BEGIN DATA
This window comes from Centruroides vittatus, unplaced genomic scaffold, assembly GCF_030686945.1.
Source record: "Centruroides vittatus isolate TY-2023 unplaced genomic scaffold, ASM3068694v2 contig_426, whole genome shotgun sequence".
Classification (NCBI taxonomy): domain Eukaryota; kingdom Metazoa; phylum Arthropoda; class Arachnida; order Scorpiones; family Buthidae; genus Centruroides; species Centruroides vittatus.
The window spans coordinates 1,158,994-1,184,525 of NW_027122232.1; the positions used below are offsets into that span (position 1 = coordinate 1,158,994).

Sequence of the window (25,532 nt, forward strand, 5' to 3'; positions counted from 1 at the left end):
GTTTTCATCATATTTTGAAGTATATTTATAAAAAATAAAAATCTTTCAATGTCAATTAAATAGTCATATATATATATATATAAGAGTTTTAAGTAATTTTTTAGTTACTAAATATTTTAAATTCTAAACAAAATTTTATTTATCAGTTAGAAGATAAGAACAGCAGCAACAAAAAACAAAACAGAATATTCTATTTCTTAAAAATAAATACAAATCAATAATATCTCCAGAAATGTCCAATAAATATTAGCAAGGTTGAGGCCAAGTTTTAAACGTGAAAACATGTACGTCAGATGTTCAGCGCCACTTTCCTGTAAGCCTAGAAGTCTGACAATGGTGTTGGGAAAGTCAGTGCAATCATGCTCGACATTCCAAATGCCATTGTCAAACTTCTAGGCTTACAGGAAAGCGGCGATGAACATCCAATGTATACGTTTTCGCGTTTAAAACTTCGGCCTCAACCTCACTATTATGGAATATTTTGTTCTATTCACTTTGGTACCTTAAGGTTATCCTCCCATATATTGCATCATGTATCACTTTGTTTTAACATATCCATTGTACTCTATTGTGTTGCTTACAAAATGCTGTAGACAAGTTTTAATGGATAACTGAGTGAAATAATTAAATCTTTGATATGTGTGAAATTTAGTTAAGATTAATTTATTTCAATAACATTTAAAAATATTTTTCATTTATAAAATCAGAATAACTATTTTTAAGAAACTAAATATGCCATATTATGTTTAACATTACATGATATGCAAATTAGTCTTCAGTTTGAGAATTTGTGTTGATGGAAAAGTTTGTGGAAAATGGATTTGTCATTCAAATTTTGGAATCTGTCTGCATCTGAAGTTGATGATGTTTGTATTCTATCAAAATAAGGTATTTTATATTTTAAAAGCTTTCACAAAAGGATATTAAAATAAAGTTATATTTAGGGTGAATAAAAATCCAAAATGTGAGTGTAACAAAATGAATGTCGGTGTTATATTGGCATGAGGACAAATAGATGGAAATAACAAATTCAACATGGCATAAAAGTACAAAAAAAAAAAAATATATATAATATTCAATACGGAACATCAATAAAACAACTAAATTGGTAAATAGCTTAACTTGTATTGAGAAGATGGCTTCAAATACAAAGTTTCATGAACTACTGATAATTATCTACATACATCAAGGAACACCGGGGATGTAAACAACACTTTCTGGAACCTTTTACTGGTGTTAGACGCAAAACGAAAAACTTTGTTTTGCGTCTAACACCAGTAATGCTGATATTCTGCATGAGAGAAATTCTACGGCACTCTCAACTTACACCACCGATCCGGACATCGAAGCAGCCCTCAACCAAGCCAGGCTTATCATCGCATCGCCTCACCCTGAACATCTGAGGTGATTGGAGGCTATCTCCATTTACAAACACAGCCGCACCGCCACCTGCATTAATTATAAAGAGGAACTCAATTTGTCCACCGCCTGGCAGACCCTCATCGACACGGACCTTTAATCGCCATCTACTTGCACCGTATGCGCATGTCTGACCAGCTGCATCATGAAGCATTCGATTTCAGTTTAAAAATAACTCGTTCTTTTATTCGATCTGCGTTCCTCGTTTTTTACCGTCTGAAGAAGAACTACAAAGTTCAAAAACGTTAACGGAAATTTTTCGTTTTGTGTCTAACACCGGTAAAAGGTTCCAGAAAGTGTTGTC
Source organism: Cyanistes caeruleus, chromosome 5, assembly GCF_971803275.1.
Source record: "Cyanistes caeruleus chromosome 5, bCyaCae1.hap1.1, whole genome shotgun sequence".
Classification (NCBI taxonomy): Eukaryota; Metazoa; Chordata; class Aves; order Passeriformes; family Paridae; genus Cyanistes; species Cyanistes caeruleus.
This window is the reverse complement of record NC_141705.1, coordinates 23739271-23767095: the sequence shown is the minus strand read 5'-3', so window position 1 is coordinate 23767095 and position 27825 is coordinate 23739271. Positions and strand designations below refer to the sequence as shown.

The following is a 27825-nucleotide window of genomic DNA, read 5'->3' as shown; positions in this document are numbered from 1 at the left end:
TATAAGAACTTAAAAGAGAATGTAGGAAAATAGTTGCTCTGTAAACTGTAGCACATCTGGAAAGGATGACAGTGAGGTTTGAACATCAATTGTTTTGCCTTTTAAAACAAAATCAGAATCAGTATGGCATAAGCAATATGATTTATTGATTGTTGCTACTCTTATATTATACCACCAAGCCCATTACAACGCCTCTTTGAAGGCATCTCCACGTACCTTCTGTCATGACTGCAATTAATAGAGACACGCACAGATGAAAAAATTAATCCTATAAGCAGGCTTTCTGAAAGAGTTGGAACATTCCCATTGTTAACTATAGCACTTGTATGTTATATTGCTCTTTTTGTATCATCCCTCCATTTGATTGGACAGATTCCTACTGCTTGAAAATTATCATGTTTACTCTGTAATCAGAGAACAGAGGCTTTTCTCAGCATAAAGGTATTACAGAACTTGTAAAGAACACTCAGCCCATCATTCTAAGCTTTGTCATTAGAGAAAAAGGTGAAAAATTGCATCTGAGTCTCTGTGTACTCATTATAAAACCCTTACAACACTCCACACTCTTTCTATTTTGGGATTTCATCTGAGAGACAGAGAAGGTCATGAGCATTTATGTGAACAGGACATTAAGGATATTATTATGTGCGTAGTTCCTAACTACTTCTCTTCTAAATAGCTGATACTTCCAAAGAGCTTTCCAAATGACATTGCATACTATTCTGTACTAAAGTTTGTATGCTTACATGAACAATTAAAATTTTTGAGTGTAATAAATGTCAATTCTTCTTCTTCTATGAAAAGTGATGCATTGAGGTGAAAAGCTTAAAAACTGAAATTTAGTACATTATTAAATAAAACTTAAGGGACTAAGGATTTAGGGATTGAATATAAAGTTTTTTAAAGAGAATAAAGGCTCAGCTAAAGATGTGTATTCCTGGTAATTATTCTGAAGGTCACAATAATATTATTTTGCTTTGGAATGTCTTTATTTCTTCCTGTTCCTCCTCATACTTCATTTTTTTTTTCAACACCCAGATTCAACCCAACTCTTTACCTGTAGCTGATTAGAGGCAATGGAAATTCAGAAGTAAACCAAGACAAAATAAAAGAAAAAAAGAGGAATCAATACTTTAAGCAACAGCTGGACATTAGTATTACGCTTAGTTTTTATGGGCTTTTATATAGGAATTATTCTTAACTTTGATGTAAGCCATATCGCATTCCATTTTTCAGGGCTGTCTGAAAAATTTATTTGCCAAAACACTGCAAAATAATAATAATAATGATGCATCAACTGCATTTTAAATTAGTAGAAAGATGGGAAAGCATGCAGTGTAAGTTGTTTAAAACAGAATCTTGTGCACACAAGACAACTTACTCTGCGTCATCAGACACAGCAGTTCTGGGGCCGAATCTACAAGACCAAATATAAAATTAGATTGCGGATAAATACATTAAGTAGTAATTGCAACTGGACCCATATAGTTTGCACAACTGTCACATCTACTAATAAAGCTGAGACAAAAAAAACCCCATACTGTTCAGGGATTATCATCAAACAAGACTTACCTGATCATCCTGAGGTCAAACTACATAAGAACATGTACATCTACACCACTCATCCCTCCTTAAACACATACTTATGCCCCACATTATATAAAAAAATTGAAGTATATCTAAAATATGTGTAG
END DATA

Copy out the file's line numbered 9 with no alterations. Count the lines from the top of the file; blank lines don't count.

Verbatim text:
Classification (NCBI taxonomy): Eukaryota; Metazoa; Chordata; class Aves; order Passeriformes; family Paridae; genus Cyanistes; species Cyanistes caeruleus.